The Long Island Suffrage Playbook

Women in most states could still not vote at the turn of the last century. The suffrage movement was stalled and icons such as Elizabeth Cady Stanton and Susan B. Anthony were dead. So what turned things around? How did the movement revitalize itself to the point that, by 1920, the 19th Amendment was passed and women’s suffrage was the law of the land? Part of the answer lies with two women from Long Island.

Continue reading “The Long Island Suffrage Playbook”

Being Teddy Roosevelt

Jim Foote (l) and Theodore Roosevelt (r)
James Foote (l. Photo courtesy of James and Joni Foote). President Roosevelt (r. Photo courtesy of the Library of Congress)

Stream in the player above or download audio.

James Foote has some pretty big shoes to fill but he’s been pulling it off effortlessly for decades. Starting with a close resemblance to the 26th President of the United States and adding a passion for research, James has built a career as one of the most sought-after Theodore Roosevelt re-enactors in the country. He’s portrayed Teddy at corporate events, on river boats, at the White House, and most fittingly, at the christening of the USS Theodore Roosevelt.

In this interview with Connie Currie and Chris Kretz, you’ll hear how James approaches his role, the research he’s undertaken, and how he’s learned to handle everything from hecklers to heart attacks. We also discuss Theodore Roosevelt’s life, his connections to Long Island, and his enduring place in the American memory. Running time 47:43.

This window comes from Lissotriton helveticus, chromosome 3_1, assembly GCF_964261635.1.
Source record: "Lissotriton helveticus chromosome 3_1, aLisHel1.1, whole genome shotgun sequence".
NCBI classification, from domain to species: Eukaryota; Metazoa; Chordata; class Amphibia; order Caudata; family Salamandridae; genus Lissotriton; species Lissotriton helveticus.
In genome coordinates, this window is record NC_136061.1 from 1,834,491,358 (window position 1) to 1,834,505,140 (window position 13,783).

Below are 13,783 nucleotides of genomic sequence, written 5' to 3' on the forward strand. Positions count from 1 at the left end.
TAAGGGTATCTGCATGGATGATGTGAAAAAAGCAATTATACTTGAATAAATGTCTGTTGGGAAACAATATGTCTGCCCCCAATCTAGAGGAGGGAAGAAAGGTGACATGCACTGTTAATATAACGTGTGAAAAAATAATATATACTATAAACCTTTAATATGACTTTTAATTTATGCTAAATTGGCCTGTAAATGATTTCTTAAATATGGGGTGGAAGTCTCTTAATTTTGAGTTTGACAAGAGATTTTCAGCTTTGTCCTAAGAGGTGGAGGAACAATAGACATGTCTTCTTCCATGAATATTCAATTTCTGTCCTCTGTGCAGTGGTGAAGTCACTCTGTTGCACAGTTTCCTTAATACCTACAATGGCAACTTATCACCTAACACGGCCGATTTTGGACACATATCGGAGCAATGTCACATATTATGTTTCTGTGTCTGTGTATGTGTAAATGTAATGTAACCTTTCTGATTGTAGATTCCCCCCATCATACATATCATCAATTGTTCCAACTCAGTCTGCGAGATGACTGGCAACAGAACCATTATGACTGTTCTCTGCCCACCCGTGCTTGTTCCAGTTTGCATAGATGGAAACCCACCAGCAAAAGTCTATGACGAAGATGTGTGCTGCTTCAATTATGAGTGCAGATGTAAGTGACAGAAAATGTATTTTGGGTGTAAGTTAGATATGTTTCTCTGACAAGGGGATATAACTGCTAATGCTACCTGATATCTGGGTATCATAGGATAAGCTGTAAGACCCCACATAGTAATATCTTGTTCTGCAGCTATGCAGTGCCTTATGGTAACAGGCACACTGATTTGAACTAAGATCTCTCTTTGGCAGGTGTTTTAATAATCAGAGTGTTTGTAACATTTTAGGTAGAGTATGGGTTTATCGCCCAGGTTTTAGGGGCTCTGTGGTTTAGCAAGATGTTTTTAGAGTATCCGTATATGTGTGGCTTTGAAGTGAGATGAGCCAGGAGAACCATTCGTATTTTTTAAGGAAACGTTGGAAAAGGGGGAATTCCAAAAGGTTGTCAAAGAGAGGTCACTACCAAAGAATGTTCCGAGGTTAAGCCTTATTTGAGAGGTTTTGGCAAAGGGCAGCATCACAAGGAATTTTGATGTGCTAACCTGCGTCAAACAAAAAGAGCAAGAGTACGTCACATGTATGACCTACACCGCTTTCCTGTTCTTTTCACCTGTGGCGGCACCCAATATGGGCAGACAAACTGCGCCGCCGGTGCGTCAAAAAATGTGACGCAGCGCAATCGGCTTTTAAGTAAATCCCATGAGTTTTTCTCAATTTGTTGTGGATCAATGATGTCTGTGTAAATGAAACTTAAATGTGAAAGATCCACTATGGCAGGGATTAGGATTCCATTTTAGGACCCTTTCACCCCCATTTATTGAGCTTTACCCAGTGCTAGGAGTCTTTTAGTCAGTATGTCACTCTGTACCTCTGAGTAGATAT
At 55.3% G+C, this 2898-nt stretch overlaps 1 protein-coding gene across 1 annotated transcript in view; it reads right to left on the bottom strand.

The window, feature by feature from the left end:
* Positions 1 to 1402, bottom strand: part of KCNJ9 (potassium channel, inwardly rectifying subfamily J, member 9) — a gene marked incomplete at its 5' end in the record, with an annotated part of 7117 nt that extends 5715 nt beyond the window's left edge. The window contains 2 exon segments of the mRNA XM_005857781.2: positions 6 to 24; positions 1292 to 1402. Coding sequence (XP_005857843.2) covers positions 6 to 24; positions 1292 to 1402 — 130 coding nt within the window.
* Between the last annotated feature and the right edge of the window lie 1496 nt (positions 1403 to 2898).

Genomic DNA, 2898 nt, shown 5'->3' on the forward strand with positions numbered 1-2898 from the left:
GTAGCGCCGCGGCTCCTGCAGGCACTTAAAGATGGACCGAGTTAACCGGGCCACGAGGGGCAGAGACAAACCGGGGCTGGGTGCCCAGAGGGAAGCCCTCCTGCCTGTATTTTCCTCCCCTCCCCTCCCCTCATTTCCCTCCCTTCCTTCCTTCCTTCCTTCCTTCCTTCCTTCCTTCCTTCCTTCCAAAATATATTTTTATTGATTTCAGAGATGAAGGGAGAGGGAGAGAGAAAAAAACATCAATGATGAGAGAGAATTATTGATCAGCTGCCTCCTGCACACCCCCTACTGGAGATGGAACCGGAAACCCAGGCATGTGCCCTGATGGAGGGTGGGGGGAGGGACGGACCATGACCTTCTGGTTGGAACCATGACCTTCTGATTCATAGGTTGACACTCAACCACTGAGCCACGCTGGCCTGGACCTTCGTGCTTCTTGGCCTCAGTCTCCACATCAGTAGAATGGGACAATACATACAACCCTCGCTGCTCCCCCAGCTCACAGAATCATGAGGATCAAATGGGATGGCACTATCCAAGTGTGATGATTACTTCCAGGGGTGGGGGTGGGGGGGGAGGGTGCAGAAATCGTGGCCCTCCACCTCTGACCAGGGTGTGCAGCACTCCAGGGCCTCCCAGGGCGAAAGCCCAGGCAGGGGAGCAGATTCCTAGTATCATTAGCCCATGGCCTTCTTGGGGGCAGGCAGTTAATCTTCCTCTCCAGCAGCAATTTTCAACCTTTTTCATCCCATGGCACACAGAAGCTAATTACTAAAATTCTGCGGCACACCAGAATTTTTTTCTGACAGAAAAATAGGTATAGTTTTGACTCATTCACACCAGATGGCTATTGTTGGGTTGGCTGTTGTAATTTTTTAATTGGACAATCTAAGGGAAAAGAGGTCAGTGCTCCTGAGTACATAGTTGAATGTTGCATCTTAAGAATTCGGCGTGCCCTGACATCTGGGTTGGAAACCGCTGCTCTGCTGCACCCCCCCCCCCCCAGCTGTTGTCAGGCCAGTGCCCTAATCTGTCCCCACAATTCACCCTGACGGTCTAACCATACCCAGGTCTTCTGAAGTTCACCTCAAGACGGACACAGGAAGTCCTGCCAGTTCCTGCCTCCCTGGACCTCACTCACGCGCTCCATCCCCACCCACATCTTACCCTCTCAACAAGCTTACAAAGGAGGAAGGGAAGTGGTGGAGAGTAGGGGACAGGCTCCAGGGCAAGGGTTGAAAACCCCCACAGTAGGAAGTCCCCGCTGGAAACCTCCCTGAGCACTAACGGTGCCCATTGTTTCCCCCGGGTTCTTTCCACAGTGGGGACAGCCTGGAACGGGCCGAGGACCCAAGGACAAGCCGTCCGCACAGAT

And mark your calendars! On Sunday, July 12th, 2015, Sagamore Hill will reopen to the public after a major three-year renovation project. James Foote will be part of the celebration at “the Summer White House” in Oyster Bay.

Further Research:

The Truth Behind the Spies: Decoding AMC’s Turn

Stream in the player above or download audio.

BevTyler
Historian Bev Tyler of the Three Village Historical Society

Bev Tyler, historian with the Three Village Historical Society, walks us through the true story of the Culper Spy Ring that operated out of Setauket and Manhattan during the Revolutionary War. Made up of a small tight-knit group of friends and relatives, the Ring provided valuable information on British activities that helped George Washington outmaneuver and out-spy a much more powerful enemy. All of this was conducted in occupied territory, a Long Island beset by British troops with no love for the population they were meant to protect and raiders from the Sound who preyed on Loyalist and Patriot alike. We also discuss the AMC series Turn which depicts a fictionalized version of the Ring. Find out where the story strays from the history and which facts and characters stay true to the historical record. From Abraham Woodhull to Robert Townsend, Anna Strong, and Caleb Brewster, find out what they were really like and their fate after the war. Turn starts its second season in the spring of 2015.

North Shore of Long Island, 1780
North Shore of Long Island, 1780. Library of Congress, Geography and Map Division

Further Research:

Save